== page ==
This book was Perce's gift to his grandchildren for his eightieth birthday.
Read alsoThe Cambridge Companion to Flaubert
This volume brings together a series of essays by acknowledged experts on Flaubert. It offers a coherent overview of the writer's work and critical legacy, and provides insights into the very latest scholarly thinking. While a central place is given to Flaubert's most widely read texts, attention is also paid to key areas of the corpus that have…
Following his boyhood dreaming he describes his many voyages around New Zealand, to the islands of the South Pacific, solo return across the Tasman Sea and elsewhere. His observations about people, places, boats and the sea convey to the reader an unusually acute understanding of of the fascination of cruising in small boats.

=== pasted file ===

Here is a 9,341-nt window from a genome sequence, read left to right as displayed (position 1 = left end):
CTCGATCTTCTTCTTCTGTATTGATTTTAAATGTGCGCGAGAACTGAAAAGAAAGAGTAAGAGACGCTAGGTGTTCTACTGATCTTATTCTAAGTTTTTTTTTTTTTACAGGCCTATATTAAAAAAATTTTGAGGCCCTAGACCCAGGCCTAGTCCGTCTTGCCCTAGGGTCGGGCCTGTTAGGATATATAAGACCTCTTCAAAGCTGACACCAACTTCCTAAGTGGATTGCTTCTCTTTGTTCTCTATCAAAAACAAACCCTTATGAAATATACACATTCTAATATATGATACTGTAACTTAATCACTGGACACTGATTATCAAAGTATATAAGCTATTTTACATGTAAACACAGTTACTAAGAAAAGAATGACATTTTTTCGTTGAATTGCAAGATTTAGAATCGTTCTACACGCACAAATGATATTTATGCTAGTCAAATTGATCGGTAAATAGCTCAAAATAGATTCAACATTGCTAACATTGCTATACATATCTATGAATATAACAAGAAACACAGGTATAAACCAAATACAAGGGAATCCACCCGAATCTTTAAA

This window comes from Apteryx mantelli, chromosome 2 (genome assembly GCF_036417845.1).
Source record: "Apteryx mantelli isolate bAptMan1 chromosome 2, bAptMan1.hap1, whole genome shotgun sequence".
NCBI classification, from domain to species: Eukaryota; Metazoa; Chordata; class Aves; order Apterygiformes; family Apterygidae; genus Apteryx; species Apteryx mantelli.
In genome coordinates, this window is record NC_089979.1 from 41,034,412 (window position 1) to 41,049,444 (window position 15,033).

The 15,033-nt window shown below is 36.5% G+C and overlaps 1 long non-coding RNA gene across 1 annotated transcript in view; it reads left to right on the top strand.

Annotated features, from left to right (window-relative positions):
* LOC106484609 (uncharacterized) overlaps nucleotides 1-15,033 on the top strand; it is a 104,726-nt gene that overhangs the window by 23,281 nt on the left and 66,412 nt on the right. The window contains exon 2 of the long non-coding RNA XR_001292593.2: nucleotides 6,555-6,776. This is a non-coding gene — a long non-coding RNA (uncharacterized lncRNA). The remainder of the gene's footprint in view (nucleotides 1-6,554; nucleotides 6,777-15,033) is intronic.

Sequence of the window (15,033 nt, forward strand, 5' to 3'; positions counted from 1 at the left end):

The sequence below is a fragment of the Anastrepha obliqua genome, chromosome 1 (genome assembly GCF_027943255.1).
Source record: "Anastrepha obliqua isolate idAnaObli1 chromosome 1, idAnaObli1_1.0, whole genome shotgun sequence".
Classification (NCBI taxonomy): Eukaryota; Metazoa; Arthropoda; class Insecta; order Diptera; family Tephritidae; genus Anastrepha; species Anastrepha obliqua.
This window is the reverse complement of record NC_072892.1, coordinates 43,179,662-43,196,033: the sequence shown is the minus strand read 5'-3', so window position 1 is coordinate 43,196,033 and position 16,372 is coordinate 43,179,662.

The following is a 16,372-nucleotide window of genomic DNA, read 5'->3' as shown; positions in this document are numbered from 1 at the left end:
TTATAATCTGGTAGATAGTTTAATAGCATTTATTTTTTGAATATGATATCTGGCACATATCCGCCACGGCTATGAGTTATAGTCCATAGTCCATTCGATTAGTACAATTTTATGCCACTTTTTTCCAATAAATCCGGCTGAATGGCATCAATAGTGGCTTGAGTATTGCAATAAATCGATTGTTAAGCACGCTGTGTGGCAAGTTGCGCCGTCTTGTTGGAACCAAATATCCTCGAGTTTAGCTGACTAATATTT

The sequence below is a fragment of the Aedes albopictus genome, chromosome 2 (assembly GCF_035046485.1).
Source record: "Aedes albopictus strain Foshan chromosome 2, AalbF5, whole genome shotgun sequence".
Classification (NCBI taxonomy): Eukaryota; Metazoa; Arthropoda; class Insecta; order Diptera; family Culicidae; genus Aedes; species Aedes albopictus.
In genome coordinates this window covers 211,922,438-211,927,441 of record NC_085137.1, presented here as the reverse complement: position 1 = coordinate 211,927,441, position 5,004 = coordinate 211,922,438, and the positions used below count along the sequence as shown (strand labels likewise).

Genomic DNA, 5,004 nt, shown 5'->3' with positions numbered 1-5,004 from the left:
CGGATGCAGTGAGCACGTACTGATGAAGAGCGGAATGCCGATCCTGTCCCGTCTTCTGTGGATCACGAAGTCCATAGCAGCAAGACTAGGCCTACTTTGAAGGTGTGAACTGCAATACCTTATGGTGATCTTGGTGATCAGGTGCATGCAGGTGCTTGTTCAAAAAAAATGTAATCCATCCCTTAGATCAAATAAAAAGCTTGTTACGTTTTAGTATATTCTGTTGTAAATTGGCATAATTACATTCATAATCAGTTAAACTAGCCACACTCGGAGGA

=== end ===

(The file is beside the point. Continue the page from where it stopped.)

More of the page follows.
Starting from days and nights cruising on the Tauranga harbour in a 10 foot sailing dinghy Perce progresses through seventy years of increasing sophistication in cruising. Centuries old methods of navigation have been replaced by GPS and Chartplotters. Rigs have changed from mostly gaff rigged to almost entirely Bermudan. Roller furling has come of age for both jibs and mainsails. Autopilots have been nearly perfected.
So it is that age is much less of a barrier to continued cruising. Perce says that he is older, slower, weaker and more stupid (a few people believe him) but he can still sail.